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Whoa.... what kind of piston did you put in it? Wiseco forged break in is totally different than cast. And you don't run any different pre-mix ration than normal.

Forged needs a longer heat cool down cycle to form the piston to the cylinder moreso than a cast piston.

The above heat/cool down procedure suffices for forged and it should be followed anyway, regardless of cast/forged piston.

Remember, you're breaking in the rings, not the piston. Piston material has no effect on break in. Forged and cast pistons both run the same rings in the same cylinder so their break in is the same.

And break in is not a heat thing, it's a pressure thing. Temperature cycling does nothing to break in an engine. You need to make pressure to seat the rings.

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Remember, you're breaking in the rings, not the piston. Piston material has no effect on break in. Forged and cast pistons both run the same rings in the same cylinder so their break in is the same.

And break in is not a heat thing, it's a pressure thing. Temperature cycling does nothing to break in an engine. You need to make pressure to seat the rings.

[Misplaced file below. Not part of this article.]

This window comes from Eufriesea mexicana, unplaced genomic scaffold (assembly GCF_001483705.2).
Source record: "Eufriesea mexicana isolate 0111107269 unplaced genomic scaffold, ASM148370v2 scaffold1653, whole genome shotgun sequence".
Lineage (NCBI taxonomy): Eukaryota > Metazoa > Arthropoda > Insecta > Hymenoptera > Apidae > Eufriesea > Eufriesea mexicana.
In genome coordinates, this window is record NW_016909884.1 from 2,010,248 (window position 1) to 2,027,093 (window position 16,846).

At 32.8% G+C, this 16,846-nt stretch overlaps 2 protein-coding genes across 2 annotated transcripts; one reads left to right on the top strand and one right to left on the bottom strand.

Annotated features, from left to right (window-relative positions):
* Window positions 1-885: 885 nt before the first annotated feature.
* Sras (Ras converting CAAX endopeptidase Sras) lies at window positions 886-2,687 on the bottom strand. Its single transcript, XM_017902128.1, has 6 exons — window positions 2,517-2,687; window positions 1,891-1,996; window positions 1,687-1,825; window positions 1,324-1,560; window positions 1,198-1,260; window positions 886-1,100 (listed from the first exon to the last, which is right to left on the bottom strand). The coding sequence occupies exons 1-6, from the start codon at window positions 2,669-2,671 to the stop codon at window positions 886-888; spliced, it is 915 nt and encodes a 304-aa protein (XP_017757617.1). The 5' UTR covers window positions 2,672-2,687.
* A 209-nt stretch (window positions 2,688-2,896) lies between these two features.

I thought the piston expanded when it heats up, which means the piston would expand quicker than the cylinder resulting in a cold seize. I literally saw an episode of judge judy where a guy with a 2001 kx125 got a new top end put in by a shop, he flogged it on the first day, it cold siezed, and then the shop had to pay for half of the price to repair it. (because judge judy didnt know shit about engines so she didnt know it was the riders fault)

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Warm it up until the cylinder feels warm by the touch of your hand. Then RIDE IT, load up those rings for the best seal. Get a good heat cycle.

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Remember, you're breaking in the rings, not the piston. Piston material has no effect on break in. Forged and cast pistons both run the same rings in the same cylinder so their break in is the same.

And break in is not a heat thing, it's a pressure thing. Temperature cycling does nothing to break in an engine. You need to make pressure to seat the rings.

To each their own on break in processes. I tend to lean towards what is the more acceptable practice. It doesn't take too much time to do.

But...there is more to it on forged pistons. Or just ask Wiseco or Eric Gorr what they recommend for break-in.

And....a good warm up is necessary/good idea when you're at the track and are warming up to go brraaaaaaaaaaap the crap outta the bike. Cast pistons are more foregiving and you can braaaaaaaap the heck out of it with little to no warm up if you are that much in a hurry.

Cast=rings

Forged=piston/rings

This is from GLM:

break-in and warm up periods are crucial for the forged piston.

An example of the dramatic expansion of forged pistons is the piston skirt clearances in the cylinder. A typical forged piston has a skirt clearance of approximately .0007 to .0009. A cast piston has a skirt clearance of .005 to .007. The forged piston has 10 times more slop in the cylinder. This results in less ring stability against the cylinderical wall, more piston noise and extra blowby.